Jobs’s NeXT computers were beyond any other computer available to the market at the time, but suffered from their $9,999 price tag. It was marketed primarily to people in the field of science and finances, as they were more than likely the only ones who could afford it. The NeXT computer was revolutionary as it was one of the first brand of computers that fully realized the power of a multi-media email system and an Ethernet port. It has been said that Jobs was more obsessed with how his NeXT model computers looked rather than their actual level of innovation. The NeXTcube, released in 1990, was a sleek, stylish computer, completely encased in a cube-like design. Strain was put on the hardware division of NeXT due to having to fit all of its hardware into the tiny, magnesium-cubed case.
In 1996, Apple bought Job’s NeXT company for $439 million, putting Steve Jobs right back where he started and where he felt like he belonged. This started Jobs’s new rise to power. In 1997, Apple ousted its then CEO Gil Amelio, and Jobs became the CEO.
Most of Jobs’s original concepts for his NeXT computers later found their way into Apple products. The NeXTSTEP operating system, that ran on all of the NeXT computers, later evolved into Mac OS X. Concepts left over from future NeXT computers were compiled together and eventually the iMac was born, which was a financial goldmine. It was during this period, when Apple realized the potential of branding its products, that the iPod was born out of this concept. With the iPod came iTunes and later the iPhone, which are all still used and nationally respected as the absolute best in media.
Earlier, in 1986, Jobs had bought The Graphics Group, a computer graphics company, from Lucasfilm. The company was later renamed Pixar and partnered with Disney to co-produce a series of computer-animated feature films. Jobs hit a homerun right off the bat with 1995’s “Toy Story,” which is to this day revered as one of the best children’s movies of all time. Jobs was given an executive producer credit for the movie. Pixar partnered with Disney and went on to release several high profile blockbusters such as “Finding Nemo,” “Cars” and “Toy Story 3,” which won an Oscar for the best animated feature film in 2010.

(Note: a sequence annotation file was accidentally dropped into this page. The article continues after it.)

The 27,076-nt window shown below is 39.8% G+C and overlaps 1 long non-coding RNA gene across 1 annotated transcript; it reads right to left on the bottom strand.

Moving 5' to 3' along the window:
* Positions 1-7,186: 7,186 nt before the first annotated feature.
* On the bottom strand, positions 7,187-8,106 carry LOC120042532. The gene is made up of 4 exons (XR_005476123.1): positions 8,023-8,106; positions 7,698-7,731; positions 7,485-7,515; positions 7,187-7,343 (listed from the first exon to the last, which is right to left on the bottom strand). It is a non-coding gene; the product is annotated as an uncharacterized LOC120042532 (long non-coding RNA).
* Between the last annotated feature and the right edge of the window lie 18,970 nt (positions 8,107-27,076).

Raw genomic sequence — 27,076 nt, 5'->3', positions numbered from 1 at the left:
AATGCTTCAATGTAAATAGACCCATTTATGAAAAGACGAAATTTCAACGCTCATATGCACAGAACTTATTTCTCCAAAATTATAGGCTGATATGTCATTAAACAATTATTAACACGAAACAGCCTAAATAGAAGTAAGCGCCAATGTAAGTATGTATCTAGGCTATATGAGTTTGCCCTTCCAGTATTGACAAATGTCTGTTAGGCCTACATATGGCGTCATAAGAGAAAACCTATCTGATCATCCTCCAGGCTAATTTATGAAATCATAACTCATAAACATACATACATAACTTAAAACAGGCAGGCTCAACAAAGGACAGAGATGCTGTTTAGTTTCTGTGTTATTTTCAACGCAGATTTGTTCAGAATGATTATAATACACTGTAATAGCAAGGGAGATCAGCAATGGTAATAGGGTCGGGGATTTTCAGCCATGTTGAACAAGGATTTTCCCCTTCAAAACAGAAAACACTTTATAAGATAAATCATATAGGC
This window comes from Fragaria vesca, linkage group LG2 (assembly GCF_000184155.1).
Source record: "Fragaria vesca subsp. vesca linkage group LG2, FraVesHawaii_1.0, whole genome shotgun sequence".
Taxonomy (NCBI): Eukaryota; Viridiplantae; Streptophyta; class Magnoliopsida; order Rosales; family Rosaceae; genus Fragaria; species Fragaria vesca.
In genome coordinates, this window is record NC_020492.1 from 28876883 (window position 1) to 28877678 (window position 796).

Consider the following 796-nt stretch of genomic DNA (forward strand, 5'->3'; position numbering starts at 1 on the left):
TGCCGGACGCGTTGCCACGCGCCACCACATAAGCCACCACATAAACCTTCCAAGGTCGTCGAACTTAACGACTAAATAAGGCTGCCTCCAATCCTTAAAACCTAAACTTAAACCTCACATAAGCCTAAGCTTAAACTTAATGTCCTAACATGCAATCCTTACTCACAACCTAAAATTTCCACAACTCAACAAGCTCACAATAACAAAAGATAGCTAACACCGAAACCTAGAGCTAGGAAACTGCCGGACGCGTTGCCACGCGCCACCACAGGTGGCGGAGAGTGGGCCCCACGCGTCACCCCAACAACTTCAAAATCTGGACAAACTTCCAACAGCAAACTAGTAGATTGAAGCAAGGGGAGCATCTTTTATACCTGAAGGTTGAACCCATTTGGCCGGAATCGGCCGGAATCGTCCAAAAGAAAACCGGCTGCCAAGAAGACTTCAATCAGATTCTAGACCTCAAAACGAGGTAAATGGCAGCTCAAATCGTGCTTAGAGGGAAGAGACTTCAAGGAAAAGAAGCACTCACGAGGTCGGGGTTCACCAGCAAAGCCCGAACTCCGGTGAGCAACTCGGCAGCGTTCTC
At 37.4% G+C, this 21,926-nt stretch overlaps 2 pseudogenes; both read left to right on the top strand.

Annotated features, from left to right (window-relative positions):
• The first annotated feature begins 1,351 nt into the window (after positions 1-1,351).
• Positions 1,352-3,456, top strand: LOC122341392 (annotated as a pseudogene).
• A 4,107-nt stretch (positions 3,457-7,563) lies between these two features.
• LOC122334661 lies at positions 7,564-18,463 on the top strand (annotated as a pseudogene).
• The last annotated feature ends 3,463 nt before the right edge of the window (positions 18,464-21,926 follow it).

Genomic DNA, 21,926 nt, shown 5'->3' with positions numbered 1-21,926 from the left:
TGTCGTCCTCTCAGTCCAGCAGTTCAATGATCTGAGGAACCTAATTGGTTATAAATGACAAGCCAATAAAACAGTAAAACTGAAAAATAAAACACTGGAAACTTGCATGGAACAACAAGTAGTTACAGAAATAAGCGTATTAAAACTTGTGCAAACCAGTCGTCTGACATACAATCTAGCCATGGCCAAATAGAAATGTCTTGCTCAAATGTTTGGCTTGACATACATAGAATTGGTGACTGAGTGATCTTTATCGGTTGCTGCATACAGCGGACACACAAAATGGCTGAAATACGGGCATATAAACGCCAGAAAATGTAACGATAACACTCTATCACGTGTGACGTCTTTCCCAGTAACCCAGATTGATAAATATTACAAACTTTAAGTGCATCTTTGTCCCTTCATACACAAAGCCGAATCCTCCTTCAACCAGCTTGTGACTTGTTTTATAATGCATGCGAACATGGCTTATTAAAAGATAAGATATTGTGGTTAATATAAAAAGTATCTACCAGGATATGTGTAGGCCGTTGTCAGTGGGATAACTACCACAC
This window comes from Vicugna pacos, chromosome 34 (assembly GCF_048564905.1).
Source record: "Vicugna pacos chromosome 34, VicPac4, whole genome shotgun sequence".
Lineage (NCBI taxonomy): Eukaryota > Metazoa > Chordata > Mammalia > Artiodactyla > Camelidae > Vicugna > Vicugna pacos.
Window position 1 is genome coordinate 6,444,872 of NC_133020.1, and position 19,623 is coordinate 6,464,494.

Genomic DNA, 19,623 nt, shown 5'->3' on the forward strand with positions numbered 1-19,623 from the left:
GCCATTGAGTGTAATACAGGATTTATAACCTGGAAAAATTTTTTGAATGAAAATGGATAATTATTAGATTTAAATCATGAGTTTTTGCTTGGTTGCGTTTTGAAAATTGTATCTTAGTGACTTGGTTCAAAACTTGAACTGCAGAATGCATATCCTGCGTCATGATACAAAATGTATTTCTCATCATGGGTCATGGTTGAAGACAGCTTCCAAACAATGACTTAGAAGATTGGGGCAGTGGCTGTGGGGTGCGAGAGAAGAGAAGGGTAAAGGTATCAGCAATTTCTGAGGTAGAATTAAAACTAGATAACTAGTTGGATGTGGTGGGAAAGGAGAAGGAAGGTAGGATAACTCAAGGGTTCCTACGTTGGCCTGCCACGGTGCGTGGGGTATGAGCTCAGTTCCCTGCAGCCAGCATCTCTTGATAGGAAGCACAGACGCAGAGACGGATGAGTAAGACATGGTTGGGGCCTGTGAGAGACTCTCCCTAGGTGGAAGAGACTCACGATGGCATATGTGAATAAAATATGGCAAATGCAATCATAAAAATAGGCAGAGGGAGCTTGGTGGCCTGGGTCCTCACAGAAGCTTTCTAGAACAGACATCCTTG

In August 2011, Steve Jobs resigned as the CEO of Apple. Though he resigned, Jobs stayed on at the company as a chairman on the company’s board.
Jobs died around 3 p.m. on Oct. 5 due to complications from pancreatic cancer. Jobs is survived by his wife of 20 years, Laurene, their three children, and a daughter from a previous relationship.
Shortly after his death was announced, media outlets were ablaze with condolences and responses from all corners of the world. The visionary’s loss was front page news across almost every publication, triggering responses from the founder of Microsoft, Bill Gates, President Barack Obama and Bob Iger of The Walt Disney Co. Recently, Oct. 16 was declared “Steve Jobs Day” by the Jerry Brown, the governor of California, in celebration of the native who was born and died in the state.
Though his body may have passed on, Jobs has left behind many lifetimes worth of work and inspiration for many generations to come.
"Remembering that I'll be dead soon is the most important tool I've ever encountered to help me make the big choices in life. Because almost everything -- all external expectations, all pride, all fear of embarrassment or failure - these things just fall away in the face of death, leaving only what is truly important. Remembering that you are going to die is the best way I know to avoid the trap of thinking you have something to lose. You are already naked. There is no reason not to follow your heart. ... Stay hungry. Stay foolish." – Steve Jobs, in a graduation address to Stanford University.